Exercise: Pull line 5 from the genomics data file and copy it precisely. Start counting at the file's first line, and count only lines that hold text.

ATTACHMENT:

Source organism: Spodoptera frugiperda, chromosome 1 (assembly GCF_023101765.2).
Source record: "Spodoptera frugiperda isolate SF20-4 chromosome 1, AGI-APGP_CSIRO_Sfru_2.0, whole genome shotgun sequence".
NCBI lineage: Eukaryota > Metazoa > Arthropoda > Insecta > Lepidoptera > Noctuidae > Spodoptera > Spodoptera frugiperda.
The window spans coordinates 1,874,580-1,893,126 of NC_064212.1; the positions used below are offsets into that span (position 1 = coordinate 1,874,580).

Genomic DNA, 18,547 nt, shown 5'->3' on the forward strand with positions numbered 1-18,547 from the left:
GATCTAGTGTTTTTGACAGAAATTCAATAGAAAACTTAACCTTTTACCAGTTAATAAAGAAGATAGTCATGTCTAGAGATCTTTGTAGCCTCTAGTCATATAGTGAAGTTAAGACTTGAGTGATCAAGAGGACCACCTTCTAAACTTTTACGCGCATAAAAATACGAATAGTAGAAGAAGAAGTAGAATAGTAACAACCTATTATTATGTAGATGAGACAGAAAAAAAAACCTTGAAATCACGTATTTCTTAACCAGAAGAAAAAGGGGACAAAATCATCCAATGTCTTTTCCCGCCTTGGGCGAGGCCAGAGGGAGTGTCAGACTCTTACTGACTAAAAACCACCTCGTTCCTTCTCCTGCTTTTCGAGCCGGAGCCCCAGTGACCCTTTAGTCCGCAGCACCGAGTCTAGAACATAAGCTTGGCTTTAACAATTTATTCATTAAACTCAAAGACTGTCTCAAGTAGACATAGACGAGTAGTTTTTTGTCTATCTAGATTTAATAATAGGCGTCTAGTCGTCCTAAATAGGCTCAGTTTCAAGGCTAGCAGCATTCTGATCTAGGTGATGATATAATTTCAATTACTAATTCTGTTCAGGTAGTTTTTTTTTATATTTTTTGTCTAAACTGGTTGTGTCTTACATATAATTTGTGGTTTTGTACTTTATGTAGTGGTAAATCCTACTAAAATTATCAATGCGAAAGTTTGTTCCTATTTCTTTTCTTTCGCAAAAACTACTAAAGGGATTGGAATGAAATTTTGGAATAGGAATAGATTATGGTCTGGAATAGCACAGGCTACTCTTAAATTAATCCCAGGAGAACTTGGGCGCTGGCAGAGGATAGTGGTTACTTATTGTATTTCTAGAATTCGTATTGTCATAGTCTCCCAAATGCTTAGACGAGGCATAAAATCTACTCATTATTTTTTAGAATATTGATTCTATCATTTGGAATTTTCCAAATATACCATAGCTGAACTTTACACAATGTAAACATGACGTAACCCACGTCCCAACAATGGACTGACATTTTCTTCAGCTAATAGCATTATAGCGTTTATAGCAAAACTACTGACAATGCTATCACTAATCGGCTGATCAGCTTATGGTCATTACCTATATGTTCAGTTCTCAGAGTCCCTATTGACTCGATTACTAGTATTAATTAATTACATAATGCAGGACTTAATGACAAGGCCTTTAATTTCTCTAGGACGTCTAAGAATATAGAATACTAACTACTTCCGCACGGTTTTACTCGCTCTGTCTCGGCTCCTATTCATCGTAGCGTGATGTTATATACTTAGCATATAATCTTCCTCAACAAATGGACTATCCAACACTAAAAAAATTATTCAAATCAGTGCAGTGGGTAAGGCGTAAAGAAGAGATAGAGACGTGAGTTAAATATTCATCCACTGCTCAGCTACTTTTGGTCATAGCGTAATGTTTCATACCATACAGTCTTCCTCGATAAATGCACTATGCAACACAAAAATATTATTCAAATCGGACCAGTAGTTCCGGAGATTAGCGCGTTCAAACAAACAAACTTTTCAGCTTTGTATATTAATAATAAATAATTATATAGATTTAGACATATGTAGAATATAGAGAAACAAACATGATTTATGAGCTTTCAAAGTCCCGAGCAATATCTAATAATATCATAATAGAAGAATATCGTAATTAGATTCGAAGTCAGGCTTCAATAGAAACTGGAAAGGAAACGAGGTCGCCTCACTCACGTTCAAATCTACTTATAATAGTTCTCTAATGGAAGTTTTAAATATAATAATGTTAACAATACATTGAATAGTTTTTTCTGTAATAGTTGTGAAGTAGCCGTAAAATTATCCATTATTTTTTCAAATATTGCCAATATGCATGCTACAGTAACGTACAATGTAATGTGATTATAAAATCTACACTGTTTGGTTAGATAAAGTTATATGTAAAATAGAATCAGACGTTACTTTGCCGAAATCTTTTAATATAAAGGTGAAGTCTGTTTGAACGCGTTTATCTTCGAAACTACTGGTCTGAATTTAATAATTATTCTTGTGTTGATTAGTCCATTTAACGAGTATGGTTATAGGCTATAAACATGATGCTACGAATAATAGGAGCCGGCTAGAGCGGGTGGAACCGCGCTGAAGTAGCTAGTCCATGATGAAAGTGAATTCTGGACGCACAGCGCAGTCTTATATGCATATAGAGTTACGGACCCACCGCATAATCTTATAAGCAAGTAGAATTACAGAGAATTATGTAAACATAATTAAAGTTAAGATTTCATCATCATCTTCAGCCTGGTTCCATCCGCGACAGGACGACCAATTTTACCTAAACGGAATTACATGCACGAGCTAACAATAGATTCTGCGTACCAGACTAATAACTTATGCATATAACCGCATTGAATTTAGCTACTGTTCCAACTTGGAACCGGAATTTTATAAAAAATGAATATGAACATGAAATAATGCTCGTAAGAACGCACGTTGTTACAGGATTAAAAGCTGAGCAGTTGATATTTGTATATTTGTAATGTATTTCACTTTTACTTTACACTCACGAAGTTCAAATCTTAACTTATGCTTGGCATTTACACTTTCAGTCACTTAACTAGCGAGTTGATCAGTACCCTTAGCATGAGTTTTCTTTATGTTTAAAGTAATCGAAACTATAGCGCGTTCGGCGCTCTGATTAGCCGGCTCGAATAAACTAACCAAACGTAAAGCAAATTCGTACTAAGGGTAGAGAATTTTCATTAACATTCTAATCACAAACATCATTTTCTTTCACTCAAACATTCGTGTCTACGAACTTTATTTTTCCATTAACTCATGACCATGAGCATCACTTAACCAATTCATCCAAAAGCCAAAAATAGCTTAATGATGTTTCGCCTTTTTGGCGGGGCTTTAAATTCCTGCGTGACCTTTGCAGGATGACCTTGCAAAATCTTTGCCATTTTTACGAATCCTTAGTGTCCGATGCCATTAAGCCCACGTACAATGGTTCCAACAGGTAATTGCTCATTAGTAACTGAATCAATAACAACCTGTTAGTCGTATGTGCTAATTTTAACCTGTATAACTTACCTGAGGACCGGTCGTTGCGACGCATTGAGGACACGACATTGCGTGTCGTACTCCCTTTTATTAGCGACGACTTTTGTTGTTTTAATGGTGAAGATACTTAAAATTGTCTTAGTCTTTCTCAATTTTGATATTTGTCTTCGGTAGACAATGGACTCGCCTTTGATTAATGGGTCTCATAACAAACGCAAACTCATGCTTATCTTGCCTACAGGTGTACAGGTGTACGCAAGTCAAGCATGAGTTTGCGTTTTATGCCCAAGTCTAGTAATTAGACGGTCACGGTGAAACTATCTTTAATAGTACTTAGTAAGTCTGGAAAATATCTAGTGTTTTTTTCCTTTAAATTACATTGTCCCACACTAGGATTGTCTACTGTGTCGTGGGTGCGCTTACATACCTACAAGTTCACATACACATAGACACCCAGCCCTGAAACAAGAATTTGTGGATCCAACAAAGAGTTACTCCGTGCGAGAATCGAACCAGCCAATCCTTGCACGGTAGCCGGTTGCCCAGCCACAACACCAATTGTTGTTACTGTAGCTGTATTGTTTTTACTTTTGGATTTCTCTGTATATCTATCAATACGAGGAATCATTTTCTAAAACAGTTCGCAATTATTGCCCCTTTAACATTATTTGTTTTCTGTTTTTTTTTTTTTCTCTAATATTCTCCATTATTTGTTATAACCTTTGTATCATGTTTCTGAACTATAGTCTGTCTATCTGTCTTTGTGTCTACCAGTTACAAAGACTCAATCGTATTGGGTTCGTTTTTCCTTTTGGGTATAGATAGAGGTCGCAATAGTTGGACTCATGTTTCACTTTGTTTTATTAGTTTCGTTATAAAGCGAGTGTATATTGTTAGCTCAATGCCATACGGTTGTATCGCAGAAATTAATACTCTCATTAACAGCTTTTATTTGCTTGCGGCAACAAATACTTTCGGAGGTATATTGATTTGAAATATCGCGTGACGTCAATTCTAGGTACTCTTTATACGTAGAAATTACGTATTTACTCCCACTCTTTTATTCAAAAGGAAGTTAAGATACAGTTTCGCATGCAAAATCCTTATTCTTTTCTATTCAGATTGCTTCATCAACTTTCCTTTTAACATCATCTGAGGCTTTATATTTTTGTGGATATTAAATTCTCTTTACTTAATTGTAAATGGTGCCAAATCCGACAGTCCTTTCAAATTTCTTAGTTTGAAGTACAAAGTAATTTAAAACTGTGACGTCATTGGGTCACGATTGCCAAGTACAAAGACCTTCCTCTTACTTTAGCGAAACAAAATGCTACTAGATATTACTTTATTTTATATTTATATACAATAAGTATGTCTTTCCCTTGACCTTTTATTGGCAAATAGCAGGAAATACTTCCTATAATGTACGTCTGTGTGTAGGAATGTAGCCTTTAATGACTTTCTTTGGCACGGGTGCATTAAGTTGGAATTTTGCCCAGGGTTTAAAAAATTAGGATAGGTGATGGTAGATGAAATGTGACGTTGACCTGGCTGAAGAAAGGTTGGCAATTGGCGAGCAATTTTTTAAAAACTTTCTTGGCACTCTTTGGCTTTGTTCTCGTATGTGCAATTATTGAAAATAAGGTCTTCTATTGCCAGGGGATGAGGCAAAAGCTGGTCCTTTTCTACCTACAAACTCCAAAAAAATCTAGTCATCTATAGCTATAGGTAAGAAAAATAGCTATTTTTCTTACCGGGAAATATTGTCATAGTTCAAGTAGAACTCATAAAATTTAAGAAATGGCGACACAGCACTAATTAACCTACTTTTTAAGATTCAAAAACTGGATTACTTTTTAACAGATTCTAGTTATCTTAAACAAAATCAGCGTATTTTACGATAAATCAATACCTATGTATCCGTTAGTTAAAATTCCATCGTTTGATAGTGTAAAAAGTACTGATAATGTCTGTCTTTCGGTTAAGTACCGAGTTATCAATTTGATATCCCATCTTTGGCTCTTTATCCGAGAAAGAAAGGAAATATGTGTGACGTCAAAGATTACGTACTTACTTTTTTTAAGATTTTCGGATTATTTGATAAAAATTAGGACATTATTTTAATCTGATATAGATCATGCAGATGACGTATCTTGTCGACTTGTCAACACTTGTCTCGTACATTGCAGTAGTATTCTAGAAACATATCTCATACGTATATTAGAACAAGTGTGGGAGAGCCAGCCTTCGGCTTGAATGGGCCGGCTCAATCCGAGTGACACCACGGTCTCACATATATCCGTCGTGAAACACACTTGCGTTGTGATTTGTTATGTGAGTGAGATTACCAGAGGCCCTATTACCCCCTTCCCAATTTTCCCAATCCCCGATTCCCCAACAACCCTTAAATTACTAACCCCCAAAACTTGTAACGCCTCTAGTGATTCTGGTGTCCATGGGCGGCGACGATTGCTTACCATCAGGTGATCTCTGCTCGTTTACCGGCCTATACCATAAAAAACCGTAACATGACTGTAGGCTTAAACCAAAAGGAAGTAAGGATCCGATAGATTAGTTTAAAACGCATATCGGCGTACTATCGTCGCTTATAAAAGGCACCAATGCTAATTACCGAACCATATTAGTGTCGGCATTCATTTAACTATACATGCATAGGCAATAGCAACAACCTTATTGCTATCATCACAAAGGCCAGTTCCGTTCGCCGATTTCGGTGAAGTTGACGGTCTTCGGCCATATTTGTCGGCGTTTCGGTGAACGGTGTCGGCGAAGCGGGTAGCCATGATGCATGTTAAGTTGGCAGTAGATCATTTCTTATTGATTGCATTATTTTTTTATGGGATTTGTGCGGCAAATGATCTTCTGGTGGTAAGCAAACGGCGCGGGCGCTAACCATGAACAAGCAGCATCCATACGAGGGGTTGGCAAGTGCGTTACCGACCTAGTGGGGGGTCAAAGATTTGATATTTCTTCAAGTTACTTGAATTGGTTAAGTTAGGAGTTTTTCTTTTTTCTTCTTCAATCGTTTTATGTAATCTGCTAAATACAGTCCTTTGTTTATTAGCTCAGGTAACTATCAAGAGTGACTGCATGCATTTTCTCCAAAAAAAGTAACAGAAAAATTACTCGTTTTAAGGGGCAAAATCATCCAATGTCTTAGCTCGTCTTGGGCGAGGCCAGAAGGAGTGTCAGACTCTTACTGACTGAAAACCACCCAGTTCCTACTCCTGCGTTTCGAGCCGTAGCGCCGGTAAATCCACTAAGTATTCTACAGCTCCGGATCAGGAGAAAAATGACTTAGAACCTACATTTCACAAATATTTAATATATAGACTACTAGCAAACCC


Genomic DNA, 18,547 nt, shown 5'->3' on the forward strand with positions numbered 1-18,547 from the left: